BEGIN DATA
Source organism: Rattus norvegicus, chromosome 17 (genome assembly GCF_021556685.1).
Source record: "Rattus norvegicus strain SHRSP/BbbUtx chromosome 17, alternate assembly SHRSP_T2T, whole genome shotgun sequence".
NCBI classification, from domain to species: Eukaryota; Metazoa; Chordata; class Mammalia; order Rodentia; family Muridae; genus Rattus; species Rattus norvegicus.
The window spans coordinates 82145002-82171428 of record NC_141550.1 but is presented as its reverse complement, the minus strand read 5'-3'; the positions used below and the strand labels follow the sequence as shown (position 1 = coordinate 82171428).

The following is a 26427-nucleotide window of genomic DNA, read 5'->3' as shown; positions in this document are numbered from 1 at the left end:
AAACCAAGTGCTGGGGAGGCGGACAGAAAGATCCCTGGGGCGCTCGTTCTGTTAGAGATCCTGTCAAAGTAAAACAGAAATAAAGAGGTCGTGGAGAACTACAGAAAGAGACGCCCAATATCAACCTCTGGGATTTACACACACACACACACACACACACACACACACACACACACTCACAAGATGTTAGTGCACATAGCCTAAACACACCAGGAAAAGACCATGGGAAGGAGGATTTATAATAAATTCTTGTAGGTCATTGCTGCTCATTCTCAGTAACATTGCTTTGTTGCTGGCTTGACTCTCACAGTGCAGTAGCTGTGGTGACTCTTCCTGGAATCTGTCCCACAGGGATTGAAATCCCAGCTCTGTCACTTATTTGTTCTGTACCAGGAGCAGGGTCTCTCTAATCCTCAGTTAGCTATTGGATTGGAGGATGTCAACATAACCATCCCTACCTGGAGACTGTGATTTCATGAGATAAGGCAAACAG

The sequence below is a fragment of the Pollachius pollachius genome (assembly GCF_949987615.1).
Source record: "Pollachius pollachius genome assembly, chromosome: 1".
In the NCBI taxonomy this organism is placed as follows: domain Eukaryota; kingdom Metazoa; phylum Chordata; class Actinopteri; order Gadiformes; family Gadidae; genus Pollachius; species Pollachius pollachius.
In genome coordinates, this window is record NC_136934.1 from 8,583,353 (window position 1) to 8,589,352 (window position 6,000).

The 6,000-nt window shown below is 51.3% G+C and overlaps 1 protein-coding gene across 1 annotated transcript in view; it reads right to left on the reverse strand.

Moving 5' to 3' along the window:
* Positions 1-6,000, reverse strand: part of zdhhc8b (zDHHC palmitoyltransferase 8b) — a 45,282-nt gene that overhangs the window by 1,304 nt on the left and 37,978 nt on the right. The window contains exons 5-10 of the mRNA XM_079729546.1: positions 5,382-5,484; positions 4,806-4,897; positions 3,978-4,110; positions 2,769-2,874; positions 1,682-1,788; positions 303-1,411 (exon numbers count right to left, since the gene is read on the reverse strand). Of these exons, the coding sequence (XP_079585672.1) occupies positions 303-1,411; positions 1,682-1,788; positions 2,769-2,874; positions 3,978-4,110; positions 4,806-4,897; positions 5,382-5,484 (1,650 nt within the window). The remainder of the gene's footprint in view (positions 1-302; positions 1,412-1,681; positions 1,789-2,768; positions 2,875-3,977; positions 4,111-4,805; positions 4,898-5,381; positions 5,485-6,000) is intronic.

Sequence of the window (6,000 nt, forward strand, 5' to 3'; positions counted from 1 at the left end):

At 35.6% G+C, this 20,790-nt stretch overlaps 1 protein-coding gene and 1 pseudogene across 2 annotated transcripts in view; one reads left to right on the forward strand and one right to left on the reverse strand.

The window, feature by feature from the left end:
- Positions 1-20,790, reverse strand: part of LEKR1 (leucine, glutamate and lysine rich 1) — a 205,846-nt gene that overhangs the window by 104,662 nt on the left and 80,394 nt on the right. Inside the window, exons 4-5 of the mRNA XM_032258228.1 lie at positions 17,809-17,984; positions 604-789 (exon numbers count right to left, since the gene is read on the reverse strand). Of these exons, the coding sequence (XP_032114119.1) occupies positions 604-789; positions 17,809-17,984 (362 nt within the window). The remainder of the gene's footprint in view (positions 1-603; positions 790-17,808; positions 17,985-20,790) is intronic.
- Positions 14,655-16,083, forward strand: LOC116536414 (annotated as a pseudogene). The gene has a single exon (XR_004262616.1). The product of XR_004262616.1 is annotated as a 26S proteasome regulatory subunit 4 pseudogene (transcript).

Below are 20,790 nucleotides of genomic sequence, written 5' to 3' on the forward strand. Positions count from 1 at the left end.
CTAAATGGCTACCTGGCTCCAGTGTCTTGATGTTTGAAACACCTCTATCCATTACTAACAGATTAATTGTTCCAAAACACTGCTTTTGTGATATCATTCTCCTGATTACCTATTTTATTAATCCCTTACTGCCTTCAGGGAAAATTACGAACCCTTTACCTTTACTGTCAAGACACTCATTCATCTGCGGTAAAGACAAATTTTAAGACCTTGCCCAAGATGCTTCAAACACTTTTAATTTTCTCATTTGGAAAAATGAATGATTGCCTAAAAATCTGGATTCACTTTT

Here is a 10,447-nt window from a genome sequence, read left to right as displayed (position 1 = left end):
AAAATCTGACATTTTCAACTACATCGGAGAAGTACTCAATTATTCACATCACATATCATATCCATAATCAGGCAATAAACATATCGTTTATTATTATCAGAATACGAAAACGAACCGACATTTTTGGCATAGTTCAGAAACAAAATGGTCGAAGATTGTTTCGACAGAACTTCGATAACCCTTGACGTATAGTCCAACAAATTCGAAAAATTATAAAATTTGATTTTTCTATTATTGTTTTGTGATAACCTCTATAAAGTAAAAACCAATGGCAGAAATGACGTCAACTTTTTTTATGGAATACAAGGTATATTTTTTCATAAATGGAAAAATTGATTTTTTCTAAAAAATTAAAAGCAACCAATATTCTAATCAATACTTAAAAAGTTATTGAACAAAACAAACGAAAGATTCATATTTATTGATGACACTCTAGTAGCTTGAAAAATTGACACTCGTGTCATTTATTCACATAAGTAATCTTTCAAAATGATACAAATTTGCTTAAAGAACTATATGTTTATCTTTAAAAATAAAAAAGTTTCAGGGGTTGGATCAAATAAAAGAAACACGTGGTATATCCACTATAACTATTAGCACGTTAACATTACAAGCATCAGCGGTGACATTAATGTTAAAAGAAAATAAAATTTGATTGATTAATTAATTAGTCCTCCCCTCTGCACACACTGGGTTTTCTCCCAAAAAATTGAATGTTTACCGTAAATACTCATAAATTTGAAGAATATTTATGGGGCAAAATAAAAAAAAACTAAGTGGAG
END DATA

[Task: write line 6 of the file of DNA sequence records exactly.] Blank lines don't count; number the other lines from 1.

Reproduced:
AAACCAAGTGCTGGGGAGGCGGACAGAAAGATCCCTGGGGCGCTCGTTCTGTTAGAGATCCTGTCAAAGTAAAACAGAAATAAAGAGGTCGTGGAGAACTACAGAAAGAGACGCCCAATATCAACCTCTGGGATTTACACACACACACACACACACACACACACACACACACACACTCACAAGATGTTAGTGCACATAGCCTAAACACACCAGGAAAAGACCATGGGAAGGAGGATTTATAATAAATTCTTGTAGGTCATTGCTGCTCATTCTCAGTAACATTGCTTTGTTGCTGGCTTGACTCTCACAGTGCAGTAGCTGTGGTGACTCTTCCTGGAATCTGTCCCACAGGGATTGAAATCCCAGCTCTGTCACTTATTTGTTCTGTACCAGGAGCAGGGTCTCTCTAATCCTCAGTTAGCTATTGGATTGGAGGATGTCAACATAACCATCCCTACCTGGAGACTGTGATTTCATGAGATAAGGCAAACAG